Description

The United States is facing an unprecedented teacher shortage. With many studies estimating that 17-33% of teachers leave the profession within their first five years of starting a career, something

The United States is facing an unprecedented teacher shortage. With many studies estimating that 17-33% of teachers leave the profession within their first five years of starting a career, something needs to change to keep new teachers in the classroom. This study evaluates the effectiveness of peer observation as a learning tool to supplement the training of preservice teachers on an elementary campus. Observational learning theory and adult learning theory created the lens through which peer observations were implemented and evaluated in this study. Specifically, this study aimed to answer the following research questions: (a) How do conversations about teaching practices evolve over time between the preservice teacher participant and the researcher within the context of discussions following peer observations? and (b) How do peer observations influence the teaching practices of preservice teachers?

This study found that the preservice teachers who participated in the peer observation intervention improved in their teaching practices over the course of the semester, valued the experience of peer observation visits, and increased their ability to talk about teaching and learning in more sophisticated and complex terms.

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Created

Date Created
  • 2016

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STEMSS Strategies Professional Development to Support Academic Language Acquisition

Description

This study explored the effects of a science, technology, engineering, math, and social studies (STEMSS) professional development (PD) on teachers of language learners’ (TLLs) knowledge, skills, and self-efficacy in teaching

This study explored the effects of a science, technology, engineering, math, and social studies (STEMSS) professional development (PD) on teachers of language learners’ (TLLs) knowledge, skills, and self-efficacy in teaching content and language in tandem in their classrooms. With the growing population of English learners (ELs) in today’s classrooms, it is essential TLLs have the skills to support language development while teaching content. This study investigated a face-to-face PD that developed skills in supporting ELs’ academic vocabulary development using strategies in content lessons.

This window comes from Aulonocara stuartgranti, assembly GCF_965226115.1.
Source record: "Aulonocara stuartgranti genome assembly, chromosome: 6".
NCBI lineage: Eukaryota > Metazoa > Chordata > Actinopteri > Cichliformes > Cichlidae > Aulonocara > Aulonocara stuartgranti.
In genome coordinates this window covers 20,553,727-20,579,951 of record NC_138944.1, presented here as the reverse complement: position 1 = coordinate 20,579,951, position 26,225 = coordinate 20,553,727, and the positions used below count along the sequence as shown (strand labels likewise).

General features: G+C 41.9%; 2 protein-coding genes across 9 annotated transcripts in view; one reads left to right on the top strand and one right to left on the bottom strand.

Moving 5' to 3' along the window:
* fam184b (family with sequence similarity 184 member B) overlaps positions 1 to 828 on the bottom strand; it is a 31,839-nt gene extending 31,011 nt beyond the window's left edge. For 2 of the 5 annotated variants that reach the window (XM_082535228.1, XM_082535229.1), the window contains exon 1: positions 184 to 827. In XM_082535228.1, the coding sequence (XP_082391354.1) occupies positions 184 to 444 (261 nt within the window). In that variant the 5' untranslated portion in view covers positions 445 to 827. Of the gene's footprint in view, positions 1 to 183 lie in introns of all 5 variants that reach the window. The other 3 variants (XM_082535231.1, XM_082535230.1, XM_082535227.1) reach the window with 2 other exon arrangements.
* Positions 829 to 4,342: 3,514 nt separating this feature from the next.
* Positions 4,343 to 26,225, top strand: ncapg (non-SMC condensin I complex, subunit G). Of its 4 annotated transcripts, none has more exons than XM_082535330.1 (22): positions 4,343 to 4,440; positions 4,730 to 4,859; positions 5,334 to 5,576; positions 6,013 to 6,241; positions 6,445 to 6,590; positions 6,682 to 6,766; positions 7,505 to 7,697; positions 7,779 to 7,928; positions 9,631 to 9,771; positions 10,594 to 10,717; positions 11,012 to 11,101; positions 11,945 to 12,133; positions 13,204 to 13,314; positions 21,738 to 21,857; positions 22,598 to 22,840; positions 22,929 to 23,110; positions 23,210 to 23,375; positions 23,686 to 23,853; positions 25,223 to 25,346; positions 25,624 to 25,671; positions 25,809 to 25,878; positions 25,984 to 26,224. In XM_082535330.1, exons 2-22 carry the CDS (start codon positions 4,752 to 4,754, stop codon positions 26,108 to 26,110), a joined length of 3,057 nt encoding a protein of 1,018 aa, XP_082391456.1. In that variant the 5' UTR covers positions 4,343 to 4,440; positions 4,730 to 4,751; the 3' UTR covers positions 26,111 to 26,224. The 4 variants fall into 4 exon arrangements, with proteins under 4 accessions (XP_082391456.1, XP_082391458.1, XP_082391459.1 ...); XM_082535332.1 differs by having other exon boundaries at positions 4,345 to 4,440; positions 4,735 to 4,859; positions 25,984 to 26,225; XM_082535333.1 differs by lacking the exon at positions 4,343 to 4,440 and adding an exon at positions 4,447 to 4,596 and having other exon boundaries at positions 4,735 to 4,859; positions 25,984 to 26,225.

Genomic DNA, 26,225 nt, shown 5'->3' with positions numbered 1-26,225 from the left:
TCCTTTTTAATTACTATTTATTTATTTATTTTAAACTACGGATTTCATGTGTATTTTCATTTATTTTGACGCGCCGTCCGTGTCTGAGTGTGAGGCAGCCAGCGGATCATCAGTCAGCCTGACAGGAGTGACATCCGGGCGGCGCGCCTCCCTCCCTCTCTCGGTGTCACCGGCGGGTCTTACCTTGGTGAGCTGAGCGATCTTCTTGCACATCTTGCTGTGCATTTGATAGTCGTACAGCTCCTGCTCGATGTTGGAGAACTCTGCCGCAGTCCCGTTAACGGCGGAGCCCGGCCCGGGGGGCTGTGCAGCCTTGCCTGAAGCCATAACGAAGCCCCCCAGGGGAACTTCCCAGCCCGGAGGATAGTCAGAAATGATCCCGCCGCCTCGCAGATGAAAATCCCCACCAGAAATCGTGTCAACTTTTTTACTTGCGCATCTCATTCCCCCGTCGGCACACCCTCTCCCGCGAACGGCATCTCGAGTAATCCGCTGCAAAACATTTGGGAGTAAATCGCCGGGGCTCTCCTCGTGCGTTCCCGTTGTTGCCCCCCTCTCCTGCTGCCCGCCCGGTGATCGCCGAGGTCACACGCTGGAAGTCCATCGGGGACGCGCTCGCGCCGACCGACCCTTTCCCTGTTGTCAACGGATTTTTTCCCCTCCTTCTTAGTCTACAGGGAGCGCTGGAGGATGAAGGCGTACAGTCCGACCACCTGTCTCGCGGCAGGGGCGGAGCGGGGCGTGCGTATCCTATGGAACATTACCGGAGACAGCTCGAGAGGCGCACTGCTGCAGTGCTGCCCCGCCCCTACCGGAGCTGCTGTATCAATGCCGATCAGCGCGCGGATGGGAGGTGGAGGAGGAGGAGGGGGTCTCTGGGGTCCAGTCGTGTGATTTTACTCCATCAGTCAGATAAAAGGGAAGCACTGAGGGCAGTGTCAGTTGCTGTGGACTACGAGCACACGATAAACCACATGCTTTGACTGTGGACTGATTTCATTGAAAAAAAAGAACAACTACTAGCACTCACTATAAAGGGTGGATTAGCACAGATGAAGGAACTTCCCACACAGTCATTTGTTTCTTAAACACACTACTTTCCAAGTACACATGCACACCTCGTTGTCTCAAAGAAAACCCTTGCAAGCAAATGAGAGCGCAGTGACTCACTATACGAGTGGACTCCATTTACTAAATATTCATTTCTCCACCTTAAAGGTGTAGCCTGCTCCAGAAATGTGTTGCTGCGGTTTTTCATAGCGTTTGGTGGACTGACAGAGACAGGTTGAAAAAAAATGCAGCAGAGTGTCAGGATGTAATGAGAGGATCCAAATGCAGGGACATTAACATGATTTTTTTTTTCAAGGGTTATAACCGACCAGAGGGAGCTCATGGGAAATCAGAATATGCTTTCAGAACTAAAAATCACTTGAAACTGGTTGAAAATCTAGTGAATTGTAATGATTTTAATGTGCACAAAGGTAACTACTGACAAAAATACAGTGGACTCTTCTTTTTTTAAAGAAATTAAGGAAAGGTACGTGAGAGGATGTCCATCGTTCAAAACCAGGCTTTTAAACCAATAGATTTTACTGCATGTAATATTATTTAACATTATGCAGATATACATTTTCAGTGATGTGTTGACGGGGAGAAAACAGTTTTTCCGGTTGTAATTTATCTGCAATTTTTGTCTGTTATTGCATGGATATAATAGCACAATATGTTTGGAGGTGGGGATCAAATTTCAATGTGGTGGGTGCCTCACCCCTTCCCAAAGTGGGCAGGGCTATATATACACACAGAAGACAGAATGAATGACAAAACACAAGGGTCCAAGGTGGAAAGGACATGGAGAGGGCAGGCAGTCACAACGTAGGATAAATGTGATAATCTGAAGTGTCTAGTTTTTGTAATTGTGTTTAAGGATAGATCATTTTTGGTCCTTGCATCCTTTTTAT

This research drew upon Shulman’s (2013) Knowledge Growth in Teaching Framework by looking at content, pedagogical, and curricular knowledge with the PD building knowledge and skills in addressing these areas of knowledge through the strategies. In addition, this research drew upon Lucas and Villegas’ (2013) Linguistically Responsive Teacher Education Model that addressed how teachers gain knowledge, skills, and self-efficacy to change pedagogical practices.

Title I Kindergarten through high school TLLs voluntarily participated in the PD. A mixed methods approach was used. Quantitative data was collected using a pre, post, and maintenance survey and qualitative data was collected through a lesson analysis, fall and spring observations, snapshot surveys, and focus groups.

Results suggested that the STEMSS PD increased knowledge, skills, and self-efficacy in teaching ELs content and language using strategies that support academic vocabulary. The qualitative data supported the survey results in the increase of knowledge and skills immediately following the PD and increased self-efficacy a year following the PD. The results also suggested that the strategies supported through PD, lesson development, and time to implement may better address the needs of TLLs in the classroom.

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Agent

Created

Date Created
  • 2020